There are two common ways of covering the surface of your gaming table: with green felt or with sand. Neither is very expensive. The key difference is how it looks and how that matches up with your gaming scenario.

Applying Felt

You can buy felt by the yard at craft stores and fabric stores. It probably won’t be as wide as your table, but you should be able to do two strips, with a seam in the middle. Make sure that you buy enough felt at one time to cover the entire table, as it can vary a bit from roll to roll.

The easiest way to apply the felt is with a spray adhesive. This is available from some big box stores and office supply stores. I personally like 3M Super 77 for projects of this type; but there are other brands as well. One warning about using these adhesives are that like spray paint, some percentage of the adhesive will linger in the air and settle on nearby surfaces, so you want to make sure that you spray it outside or in a workshop, with newspapers or dropcloths spread out under your work area.

Make a mark on your table where your seam is going to be. You’re going to want to work with an oversized piece of felt, so that all you need to concern yourself with is matching up with that line. Let the edges of the felt overlap the edges of the table. You can trim them later.

Roll the felt into a loose roll, then spray the adhesive on the tabletop, covering a band about a foot wide, working out from your line. You can’t spray the whole tabletop at once, as it will begin to dry. An area of about a foot is good to work with and won’t dry too quickly.

Lay the felt on the tabletop, carefully aligning its edge with your drawn line. You really only get one chance with this, so don’t set it down until you are sure that you have the spot correctly. It helps to work from one end of the line to the other, rather than trying to do it all at once.

One trick that helps with this is to cover the spray adhesive with waxed paper. The paper won’t stick to the adhesive and it will make an effective barrier between your felt and your adhesive, until you are ready to stick it down. You can gradually move the waxed paper out of your way, as you lay the felt in place, leaving the rest in place to protect your felt until you are ready for that section.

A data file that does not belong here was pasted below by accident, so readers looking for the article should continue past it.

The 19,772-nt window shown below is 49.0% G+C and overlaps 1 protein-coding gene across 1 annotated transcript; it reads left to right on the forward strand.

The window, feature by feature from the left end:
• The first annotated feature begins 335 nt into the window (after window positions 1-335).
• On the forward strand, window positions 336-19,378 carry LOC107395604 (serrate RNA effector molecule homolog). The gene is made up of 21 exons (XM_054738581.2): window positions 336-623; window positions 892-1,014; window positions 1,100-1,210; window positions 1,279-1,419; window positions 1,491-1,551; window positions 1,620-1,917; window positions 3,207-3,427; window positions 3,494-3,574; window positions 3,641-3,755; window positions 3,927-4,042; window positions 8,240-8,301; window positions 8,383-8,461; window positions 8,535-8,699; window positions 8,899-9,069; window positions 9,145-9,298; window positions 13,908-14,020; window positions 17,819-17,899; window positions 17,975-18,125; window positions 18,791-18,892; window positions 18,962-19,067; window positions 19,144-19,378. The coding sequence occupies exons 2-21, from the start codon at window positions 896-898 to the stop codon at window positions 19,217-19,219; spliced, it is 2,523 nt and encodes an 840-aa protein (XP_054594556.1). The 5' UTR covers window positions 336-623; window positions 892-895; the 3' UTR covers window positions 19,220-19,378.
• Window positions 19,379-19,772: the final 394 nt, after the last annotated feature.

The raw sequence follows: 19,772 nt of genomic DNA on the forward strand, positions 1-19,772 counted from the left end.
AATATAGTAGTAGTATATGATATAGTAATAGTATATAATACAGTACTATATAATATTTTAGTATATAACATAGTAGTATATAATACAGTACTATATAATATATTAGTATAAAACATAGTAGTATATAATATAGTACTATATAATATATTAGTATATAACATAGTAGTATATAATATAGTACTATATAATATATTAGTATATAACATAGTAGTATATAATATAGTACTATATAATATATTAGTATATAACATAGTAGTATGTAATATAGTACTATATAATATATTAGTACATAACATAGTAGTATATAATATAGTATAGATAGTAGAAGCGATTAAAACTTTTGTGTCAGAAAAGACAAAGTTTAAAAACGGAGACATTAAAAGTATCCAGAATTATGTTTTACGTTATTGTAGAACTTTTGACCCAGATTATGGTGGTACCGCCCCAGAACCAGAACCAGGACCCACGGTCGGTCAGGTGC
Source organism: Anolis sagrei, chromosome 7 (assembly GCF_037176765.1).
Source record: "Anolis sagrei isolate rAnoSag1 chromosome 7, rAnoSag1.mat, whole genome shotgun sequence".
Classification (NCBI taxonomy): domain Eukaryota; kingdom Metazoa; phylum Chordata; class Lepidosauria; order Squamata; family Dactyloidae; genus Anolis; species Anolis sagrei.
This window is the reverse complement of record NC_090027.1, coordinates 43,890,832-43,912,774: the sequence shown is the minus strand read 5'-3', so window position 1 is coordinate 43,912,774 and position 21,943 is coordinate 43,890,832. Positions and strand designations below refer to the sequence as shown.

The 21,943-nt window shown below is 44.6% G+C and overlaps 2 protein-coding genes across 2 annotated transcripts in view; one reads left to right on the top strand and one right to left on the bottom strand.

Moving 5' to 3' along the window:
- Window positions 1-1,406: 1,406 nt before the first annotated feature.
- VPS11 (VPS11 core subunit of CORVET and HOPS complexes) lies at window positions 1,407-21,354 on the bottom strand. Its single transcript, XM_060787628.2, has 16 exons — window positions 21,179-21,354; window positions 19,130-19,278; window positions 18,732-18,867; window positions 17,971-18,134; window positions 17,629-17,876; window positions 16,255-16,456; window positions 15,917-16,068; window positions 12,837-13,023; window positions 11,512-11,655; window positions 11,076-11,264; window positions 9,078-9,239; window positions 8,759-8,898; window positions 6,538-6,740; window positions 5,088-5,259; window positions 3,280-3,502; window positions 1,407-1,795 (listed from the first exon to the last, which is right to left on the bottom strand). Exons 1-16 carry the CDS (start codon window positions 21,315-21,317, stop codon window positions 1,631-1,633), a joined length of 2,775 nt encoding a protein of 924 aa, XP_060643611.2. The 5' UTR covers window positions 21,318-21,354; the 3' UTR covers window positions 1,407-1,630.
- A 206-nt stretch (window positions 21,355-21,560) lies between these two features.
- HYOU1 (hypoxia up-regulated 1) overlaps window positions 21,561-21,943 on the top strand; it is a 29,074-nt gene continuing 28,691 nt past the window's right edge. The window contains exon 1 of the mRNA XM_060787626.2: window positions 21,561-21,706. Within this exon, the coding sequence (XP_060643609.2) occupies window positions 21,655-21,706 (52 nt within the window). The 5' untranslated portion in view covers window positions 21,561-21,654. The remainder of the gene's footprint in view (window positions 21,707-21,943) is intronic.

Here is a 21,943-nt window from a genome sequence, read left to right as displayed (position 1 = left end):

With the first part of your felt in place, go ahead and spray the next band, keeping the felt rolled to protect the top side. But this time, stick it down in the middle of the band first, and work your way to the outer edges, smoothing it out as you go. This will help prevent wrinkles.

For the other half of the table, you’ll want to cover the installed felt with newspaper or wax paper, to protect it from the spray adhesive as you continue working. Otherwise, you’ll end up with parts of your felt sticky when you are done.

To finish, wait until the adhesives has had a chance to dry, then trim the edge of the felt flush with the edges of your table.

Applying Sand

You’re definitely going to want to do this outdoors, as you will have loose sand that you have to brush off the table. Better to brush it off on the ground, then inside your home.

You can buy playground sand from any building material center. It can be stuck to the tabletop with wood glue. I would recommend using a paintbrush to apply the wood glue, so that you can spread it out well. Be sure to get a good, thick coat, with no gaps.

Once the glue is applies to the entire tabletop, start spreading sand over it liberally. You want enough sand so that there are no bare or thin spots. If you can see the wood or the glue, you don’t have enough sand.

It is a good idea to press the sand lightly into the glue. Probably the easiest way to do this is to take a large, heavy, hardcover book and cover it well with waxed paper to protect it from the sand. If you don’t have any waxed paper, you can do the same thing with a plastic bag. Then, place the book on the table, pressing down on it slightly to level the sand and press it into the glue.

Keep repeating this, overlapping areas, until you have gone over the entire tabletop. You should be able to see the areas you’ve done, easily enough, as the book will leave marks in the sand.

Allow the glue to dry fully, then lift the tabletop up on one edge, allowing the extra sand to run off. Brush the surface lightly, with a soft brush, to remove any loose sand. You may want to paint the sand surface, to bond the sand in place, or you can leave it as it is.

Paint the Edge

The last step in building your wargame table is to paint the edges of it. You may choose to merely paint it a solid color, do some sort of pattern, or use your team colors. This is a good time to personalize your table, so that it is uniquely yours.